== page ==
These are all things I once felt ashamed to admit. The shame I associated with needing professional help, the shame I’ve associated with my journey in life taking a bit longer than others, the embarrassment I’ve felt for my parents and myself because I could never seem to get things right — these are burdens I no longer wish to carry.
The truth is, I have no reason to be ashamed. This is not something a person can just snap out of. There is no quick fix. There is no waking up each day and telling myself to be happy. There is no off switch for depression and anxiety. Unfortunately, thinking positive is not something that can defeat mental illness, and I can’t pray mental illness away. What I can do is acknowledge the feelings and thoughts that arise each day. I can remind myself that I am not alone, and I can be patient with myself and just continue to take things one day at a time. This is what mental illness looks like.
Taken from the New York Times which is found HERE.
Sitting at the heart of much anxiety and fear is emotional memory — all the associations that you have between various stimuli and experiences and your emotional response to them. Whether it’s the fear of being embarrassed while talking to strangers (typical of social phobia) or the dread of being attacked while walking down a dark street after you’ve been assaulted (a symptom of PTSD), you have learned that a previously harmless situation predicts something dangerous.
It has been an article of faith in neuroscience and psychiatry that, once formed, emotional memories are permanent. Afraid of heights or spiders? The best we could do was to get you to tolerate them, but we could never really rid you of your initial fear. Or so the thinking has gone.
The current standard of treatment for such phobias revolves around exposure therapy. This involves repeatedly presenting the feared object or frightening memory in a safe setting, so that the patient acquires a new safe memory that resides in his brain alongside the bad memory. As long as the new memory has the upper hand, his fear is suppressed. But if he is re-traumatized or re-exposed with sufficient intensity to the original experience, his old fear will awaken with a vengeance.
This is one of the limitations of exposure therapy, along with the fact that it generally works in only about half of the PTSD patients who try it. Many also find it upsetting or intolerable to relive memories of assaults and other traumatizing experiences.
We urgently need more effective treatments for anxiety disorders. What if we could do better than creating a new safe memory — and actually get rid of emotions attached to the old bad one?
New research suggests that it may be possible not just to change certain types of emotional memories, but even to erase them. We’ve learned that memories are uniquely vulnerable to alteration at two points: when we first lay them down, and later, when we retrieve them.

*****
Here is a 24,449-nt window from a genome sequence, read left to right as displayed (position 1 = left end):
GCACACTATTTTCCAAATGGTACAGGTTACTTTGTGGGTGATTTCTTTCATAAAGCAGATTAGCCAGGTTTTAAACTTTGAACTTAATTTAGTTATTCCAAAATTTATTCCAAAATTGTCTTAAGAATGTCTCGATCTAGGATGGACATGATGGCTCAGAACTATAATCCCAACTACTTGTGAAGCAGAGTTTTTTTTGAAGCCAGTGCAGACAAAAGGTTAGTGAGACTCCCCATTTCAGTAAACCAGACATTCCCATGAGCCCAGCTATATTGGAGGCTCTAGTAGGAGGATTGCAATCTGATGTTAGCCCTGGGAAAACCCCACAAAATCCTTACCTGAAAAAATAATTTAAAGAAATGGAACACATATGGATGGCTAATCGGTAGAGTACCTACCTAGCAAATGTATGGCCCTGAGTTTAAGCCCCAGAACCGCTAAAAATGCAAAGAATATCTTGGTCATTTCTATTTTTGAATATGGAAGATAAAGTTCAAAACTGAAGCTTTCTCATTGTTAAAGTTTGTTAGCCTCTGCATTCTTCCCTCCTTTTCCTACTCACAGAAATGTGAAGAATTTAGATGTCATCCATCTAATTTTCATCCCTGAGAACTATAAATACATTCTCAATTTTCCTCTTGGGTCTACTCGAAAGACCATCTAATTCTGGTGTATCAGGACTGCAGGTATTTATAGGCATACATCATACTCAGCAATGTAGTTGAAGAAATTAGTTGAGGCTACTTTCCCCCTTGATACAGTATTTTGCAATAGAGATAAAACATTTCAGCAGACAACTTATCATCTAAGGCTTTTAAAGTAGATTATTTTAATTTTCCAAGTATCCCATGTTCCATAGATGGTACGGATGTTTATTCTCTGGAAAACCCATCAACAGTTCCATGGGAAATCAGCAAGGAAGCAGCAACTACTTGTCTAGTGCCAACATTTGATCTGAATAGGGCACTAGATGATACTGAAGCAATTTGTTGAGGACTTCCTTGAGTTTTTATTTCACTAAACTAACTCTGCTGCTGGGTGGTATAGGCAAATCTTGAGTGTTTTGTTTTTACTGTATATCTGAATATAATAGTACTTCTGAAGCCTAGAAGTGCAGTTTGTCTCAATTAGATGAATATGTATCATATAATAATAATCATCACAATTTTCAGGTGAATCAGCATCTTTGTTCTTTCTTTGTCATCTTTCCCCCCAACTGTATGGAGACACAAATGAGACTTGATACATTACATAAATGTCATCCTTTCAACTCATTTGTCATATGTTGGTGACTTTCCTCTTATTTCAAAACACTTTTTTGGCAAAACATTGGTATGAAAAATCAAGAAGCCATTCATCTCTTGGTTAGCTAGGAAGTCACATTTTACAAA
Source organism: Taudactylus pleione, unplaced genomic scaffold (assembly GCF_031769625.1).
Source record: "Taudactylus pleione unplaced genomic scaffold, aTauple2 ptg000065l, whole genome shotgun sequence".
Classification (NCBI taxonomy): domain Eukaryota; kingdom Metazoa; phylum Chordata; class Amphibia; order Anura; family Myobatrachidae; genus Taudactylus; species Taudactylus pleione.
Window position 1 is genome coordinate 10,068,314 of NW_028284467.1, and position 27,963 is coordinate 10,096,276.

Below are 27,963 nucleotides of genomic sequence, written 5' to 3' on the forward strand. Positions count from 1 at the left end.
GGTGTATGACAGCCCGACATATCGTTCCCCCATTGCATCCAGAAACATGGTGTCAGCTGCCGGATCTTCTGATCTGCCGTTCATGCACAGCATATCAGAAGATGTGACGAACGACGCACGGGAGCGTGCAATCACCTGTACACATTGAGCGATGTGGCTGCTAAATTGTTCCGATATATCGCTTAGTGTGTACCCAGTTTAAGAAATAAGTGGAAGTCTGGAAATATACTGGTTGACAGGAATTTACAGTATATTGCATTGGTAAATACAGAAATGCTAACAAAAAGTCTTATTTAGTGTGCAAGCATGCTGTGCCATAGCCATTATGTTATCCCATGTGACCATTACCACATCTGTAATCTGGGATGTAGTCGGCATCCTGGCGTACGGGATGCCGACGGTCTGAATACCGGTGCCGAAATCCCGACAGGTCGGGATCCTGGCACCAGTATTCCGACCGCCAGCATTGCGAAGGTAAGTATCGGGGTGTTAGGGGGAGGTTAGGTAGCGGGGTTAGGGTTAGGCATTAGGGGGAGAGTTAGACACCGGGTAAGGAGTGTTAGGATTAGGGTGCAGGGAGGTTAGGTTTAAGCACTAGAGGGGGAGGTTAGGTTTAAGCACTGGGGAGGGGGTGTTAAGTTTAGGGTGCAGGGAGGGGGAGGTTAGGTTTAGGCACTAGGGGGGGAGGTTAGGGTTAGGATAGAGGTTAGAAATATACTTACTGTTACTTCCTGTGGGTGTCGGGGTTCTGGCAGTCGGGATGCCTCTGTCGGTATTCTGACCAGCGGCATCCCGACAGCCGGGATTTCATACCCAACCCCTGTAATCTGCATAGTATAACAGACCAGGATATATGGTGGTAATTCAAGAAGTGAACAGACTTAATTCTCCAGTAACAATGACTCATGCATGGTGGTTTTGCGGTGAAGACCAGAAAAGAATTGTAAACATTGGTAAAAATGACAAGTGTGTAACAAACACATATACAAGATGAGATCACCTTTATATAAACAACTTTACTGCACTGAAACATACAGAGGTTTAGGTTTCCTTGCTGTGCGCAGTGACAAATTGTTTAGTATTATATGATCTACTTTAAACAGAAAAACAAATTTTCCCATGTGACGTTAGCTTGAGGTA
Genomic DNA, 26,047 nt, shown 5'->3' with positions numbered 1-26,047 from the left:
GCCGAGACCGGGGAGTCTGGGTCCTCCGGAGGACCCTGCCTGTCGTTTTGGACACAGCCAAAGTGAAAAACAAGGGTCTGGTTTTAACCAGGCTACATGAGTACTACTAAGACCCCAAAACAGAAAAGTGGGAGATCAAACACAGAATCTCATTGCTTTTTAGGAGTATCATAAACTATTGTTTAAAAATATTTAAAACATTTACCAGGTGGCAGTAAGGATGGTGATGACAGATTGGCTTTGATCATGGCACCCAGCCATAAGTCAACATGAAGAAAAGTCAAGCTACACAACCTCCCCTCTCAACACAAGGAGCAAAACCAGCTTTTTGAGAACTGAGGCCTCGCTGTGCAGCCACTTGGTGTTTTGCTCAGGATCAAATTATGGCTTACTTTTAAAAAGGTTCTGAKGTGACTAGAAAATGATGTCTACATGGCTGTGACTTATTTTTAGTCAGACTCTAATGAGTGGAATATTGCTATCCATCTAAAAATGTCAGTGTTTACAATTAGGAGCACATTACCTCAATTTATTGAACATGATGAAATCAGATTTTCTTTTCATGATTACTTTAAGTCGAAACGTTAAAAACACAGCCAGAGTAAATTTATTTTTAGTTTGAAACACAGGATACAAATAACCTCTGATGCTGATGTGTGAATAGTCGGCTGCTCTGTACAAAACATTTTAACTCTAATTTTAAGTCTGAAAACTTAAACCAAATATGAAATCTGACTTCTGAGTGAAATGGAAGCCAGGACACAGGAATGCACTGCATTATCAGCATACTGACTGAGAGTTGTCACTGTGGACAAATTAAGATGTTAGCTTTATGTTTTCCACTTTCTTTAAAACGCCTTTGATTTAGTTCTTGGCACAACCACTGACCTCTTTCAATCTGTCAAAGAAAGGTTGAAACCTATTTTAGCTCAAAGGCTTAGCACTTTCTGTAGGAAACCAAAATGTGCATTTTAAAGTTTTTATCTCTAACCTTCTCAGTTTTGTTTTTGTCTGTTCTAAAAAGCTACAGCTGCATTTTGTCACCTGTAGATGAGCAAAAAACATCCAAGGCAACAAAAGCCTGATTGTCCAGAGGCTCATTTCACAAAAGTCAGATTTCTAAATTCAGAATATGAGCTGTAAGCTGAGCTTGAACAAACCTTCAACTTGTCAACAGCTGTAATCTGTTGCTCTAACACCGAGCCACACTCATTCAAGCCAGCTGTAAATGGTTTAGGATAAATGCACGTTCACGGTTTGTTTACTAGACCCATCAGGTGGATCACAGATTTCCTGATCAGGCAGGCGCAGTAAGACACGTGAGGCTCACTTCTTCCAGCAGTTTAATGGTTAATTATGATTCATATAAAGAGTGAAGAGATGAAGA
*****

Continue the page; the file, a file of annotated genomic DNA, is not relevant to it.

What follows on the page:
Merel Kindt, a professor of psychology at the University of Amsterdam, and her colleagues have seemingly erased the emotional fear response in healthy people with arachnophobia. For a study published last month in the journal Biological Psychiatry, she compared three groups made up of 45 subjects in total. One group was exposed to a tarantula in a glass jar for two minutes, and then given a beta-blocker called propranolol that is commonly prescribed to patients for performance anxiety; one was exposed to the tarantula and given a placebo; and one was just given propranolol without being shown the spider, to rule out the possibility that propranolol by itself could decrease spider fear.
Dr. Kindt assessed the subjects’ anxiety when they were shown the spider the first time, then again three months later, and finally after a year. What she found was remarkable. Those who got the propranolol alone and those who got the placebo had no improvement in their anxiety. But the arachnophobes who were exposed to the spider and given the drug were able to touch the tarantula within days and, by three months, many felt comfortable holding the spider with their bare hands. Their fear did not return even at the end of one year.
How does this work? Well, propranolol blocks the effects of norepinephrine in the brain. This chemical, which is similar to adrenaline, enhances learning, so blocking it disrupts the way a memory is put back in storage after it is retrieved — a process called reconsolidation.
Arachnophobes have an emotional memory that involves an association between spiders and a dreaded outcome, like a spider bite. This “fear memory” is the source of their phobia — even if (as is often the case) it never actually happened. The basic idea is that when Dr. Kindt briefly exposed the subjects to the spider, she reactivated their fear, which made the fear memory susceptible to the influence of propranolol.